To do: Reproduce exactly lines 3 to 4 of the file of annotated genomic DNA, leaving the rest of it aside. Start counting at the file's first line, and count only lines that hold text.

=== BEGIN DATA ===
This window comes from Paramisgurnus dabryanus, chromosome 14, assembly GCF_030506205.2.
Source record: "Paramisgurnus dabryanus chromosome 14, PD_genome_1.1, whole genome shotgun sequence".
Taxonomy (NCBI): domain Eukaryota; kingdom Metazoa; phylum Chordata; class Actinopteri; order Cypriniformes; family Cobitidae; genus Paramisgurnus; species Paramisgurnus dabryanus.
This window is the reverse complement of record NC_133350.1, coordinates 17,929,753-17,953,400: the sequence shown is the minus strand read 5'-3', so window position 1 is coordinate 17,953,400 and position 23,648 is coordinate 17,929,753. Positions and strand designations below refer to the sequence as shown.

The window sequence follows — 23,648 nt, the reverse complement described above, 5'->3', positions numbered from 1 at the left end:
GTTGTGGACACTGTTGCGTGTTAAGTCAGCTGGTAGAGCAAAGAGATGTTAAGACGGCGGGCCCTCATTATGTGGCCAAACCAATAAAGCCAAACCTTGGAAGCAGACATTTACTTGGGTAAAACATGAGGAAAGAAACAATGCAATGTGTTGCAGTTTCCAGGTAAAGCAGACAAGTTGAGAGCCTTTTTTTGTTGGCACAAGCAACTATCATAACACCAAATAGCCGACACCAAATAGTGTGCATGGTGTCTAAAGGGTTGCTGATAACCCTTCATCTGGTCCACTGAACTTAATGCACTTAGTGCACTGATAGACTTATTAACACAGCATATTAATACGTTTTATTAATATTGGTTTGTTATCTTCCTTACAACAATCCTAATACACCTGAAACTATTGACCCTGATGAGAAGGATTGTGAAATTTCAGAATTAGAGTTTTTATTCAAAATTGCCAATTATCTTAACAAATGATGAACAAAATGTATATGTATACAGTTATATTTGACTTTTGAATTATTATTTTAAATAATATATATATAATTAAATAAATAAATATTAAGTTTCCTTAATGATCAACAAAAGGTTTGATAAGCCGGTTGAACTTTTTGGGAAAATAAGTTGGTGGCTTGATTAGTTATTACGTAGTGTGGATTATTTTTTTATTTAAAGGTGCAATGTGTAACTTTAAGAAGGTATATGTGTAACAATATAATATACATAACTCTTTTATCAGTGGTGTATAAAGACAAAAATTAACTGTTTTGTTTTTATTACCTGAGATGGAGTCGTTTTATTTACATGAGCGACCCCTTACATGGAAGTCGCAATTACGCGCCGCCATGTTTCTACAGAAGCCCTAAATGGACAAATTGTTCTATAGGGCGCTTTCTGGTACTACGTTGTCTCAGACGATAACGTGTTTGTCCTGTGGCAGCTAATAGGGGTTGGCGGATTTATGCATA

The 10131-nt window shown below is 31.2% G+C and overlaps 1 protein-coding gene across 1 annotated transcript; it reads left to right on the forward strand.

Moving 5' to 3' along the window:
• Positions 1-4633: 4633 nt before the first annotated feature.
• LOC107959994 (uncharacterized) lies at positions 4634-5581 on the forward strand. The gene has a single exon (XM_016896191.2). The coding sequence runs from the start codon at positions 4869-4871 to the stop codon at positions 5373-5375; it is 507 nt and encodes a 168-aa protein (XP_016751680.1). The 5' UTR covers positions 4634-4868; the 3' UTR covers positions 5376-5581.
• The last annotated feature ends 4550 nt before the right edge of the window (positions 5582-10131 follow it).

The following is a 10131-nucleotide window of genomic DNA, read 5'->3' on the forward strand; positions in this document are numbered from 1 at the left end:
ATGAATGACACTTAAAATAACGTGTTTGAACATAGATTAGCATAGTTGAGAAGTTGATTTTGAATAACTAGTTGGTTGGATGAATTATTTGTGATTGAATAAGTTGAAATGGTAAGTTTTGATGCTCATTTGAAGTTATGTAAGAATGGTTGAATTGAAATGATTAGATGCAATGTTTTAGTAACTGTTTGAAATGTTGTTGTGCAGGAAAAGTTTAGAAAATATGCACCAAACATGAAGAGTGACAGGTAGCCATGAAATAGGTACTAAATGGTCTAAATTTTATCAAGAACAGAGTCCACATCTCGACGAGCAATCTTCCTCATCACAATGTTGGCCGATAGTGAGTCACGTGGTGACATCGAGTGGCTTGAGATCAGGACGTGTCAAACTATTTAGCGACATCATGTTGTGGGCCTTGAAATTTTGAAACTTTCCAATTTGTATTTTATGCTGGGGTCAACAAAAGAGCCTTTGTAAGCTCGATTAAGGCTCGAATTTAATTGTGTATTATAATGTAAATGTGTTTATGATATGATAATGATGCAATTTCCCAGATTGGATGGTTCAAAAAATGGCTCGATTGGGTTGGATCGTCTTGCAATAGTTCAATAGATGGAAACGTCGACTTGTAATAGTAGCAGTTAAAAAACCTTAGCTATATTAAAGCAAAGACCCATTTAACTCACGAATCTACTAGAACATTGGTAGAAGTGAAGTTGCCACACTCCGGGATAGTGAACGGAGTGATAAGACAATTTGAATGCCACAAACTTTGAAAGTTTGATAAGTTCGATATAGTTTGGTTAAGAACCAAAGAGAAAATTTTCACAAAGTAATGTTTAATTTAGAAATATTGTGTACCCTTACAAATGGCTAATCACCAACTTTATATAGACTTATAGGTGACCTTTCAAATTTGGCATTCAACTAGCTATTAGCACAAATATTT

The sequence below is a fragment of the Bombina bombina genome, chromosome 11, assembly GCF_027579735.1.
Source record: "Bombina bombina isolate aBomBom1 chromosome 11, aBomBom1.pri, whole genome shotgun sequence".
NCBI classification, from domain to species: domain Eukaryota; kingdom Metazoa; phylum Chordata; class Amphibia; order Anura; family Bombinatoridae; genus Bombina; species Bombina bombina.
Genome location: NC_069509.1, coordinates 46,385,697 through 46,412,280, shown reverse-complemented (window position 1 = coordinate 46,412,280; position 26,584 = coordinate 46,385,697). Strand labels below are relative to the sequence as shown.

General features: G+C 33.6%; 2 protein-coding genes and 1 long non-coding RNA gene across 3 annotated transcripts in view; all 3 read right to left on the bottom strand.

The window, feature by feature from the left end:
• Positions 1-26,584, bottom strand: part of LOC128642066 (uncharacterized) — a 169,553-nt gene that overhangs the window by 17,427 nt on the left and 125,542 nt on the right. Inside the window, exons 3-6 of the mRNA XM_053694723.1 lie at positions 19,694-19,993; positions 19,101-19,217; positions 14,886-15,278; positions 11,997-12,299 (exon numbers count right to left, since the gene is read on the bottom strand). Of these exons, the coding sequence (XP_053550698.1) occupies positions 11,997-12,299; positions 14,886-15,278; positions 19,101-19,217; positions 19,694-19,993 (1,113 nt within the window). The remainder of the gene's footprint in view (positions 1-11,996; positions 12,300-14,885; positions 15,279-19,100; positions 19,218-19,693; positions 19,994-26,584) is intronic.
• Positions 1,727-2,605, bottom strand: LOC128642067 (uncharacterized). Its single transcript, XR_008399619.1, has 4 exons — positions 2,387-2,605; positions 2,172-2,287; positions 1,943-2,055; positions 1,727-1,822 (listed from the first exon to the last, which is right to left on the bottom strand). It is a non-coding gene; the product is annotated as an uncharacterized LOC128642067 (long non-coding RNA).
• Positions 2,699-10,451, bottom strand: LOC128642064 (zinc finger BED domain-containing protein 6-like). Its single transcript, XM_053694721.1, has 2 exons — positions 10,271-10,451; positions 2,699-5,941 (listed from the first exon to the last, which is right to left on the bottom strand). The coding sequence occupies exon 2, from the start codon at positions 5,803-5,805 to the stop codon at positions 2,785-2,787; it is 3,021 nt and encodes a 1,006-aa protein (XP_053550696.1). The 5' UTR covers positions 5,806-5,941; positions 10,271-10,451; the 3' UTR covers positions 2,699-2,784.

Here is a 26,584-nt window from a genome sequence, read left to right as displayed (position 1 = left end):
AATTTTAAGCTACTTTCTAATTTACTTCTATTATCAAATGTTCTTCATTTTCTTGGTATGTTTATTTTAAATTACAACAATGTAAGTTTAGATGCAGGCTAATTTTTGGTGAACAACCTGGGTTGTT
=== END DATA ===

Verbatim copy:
Taxonomy (NCBI): domain Eukaryota; kingdom Metazoa; phylum Chordata; class Actinopteri; order Cypriniformes; family Cobitidae; genus Paramisgurnus; species Paramisgurnus dabryanus.
This window is the reverse complement of record NC_133350.1, coordinates 17,929,753-17,953,400: the sequence shown is the minus strand read 5'-3', so window position 1 is coordinate 17,953,400 and position 23,648 is coordinate 17,929,753. Positions and strand designations below refer to the sequence as shown.